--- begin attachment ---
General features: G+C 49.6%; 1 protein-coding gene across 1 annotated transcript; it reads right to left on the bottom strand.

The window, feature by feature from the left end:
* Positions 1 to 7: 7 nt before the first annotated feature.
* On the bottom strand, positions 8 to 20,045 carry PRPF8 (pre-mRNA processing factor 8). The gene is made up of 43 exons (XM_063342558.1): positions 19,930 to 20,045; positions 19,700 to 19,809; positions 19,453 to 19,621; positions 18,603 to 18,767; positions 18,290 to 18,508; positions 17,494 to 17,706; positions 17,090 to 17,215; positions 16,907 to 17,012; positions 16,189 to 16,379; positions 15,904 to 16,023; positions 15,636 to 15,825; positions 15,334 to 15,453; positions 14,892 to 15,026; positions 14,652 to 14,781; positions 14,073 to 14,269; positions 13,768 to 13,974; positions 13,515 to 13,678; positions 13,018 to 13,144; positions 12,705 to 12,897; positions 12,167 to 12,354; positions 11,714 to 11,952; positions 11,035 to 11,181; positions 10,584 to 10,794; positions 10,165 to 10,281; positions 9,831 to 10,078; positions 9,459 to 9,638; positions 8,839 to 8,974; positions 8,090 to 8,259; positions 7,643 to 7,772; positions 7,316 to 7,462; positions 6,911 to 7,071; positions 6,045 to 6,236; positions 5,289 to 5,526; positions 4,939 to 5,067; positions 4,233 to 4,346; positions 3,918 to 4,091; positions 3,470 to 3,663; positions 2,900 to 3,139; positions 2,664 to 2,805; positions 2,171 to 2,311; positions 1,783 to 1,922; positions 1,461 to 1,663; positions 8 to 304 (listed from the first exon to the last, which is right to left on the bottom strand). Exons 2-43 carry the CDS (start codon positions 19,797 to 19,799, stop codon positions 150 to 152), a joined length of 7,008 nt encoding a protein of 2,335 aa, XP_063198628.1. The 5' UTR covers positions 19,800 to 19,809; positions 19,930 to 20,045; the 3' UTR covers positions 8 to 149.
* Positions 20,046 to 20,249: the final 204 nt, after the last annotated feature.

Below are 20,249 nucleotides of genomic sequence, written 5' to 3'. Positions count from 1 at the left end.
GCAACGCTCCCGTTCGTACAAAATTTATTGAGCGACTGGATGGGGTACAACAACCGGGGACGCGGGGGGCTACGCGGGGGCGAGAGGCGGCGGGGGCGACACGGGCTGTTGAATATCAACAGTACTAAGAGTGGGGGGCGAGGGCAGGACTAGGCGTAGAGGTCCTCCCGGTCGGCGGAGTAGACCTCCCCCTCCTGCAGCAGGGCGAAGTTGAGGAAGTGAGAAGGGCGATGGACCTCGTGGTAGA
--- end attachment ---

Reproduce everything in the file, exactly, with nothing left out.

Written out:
General features: G+C 49.6%; 1 protein-coding gene across 1 annotated transcript; it reads right to left on the bottom strand.

The window, feature by feature from the left end:
* Positions 1 to 7: 7 nt before the first annotated feature.
* On the bottom strand, positions 8 to 20,045 carry PRPF8 (pre-mRNA processing factor 8). The gene is made up of 43 exons (XM_063342558.1): positions 19,930 to 20,045; positions 19,700 to 19,809; positions 19,453 to 19,621; positions 18,603 to 18,767; positions 18,290 to 18,508; positions 17,494 to 17,706; positions 17,090 to 17,215; positions 16,907 to 17,012; positions 16,189 to 16,379; positions 15,904 to 16,023; positions 15,636 to 15,825; positions 15,334 to 15,453; positions 14,892 to 15,026; positions 14,652 to 14,781; positions 14,073 to 14,269; positions 13,768 to 13,974; positions 13,515 to 13,678; positions 13,018 to 13,144; positions 12,705 to 12,897; positions 12,167 to 12,354; positions 11,714 to 11,952; positions 11,035 to 11,181; positions 10,584 to 10,794; positions 10,165 to 10,281; positions 9,831 to 10,078; positions 9,459 to 9,638; positions 8,839 to 8,974; positions 8,090 to 8,259; positions 7,643 to 7,772; positions 7,316 to 7,462; positions 6,911 to 7,071; positions 6,045 to 6,236; positions 5,289 to 5,526; positions 4,939 to 5,067; positions 4,233 to 4,346; positions 3,918 to 4,091; positions 3,470 to 3,663; positions 2,900 to 3,139; positions 2,664 to 2,805; positions 2,171 to 2,311; positions 1,783 to 1,922; positions 1,461 to 1,663; positions 8 to 304 (listed from the first exon to the last, which is right to left on the bottom strand). Exons 2-43 carry the CDS (start codon positions 19,797 to 19,799, stop codon positions 150 to 152), a joined length of 7,008 nt encoding a protein of 2,335 aa, XP_063198628.1. The 5' UTR covers positions 19,800 to 19,809; positions 19,930 to 20,045; the 3' UTR covers positions 8 to 149.
* Positions 20,046 to 20,249: the final 204 nt, after the last annotated feature.

Below are 20,249 nucleotides of genomic sequence, written 5' to 3'. Positions count from 1 at the left end.
GCAACGCTCCCGTTCGTACAAAATTTATTGAGCGACTGGATGGGGTACAACAACCGGGGACGCGGGGGGCTACGCGGGGGCGAGAGGCGGCGGGGGCGACACGGGCTGTTGAATATCAACAGTACTAAGAGTGGGGGGCGAGGGCAGGACTAGGCGTAGAGGTCCTCCCGGTCGGCGGAGTAGACCTCCCCCTCCTGCAGCAGGGCGAAGTTGAGGAAGTGAGAAGGGCGATGGACCTCGTGGTAGA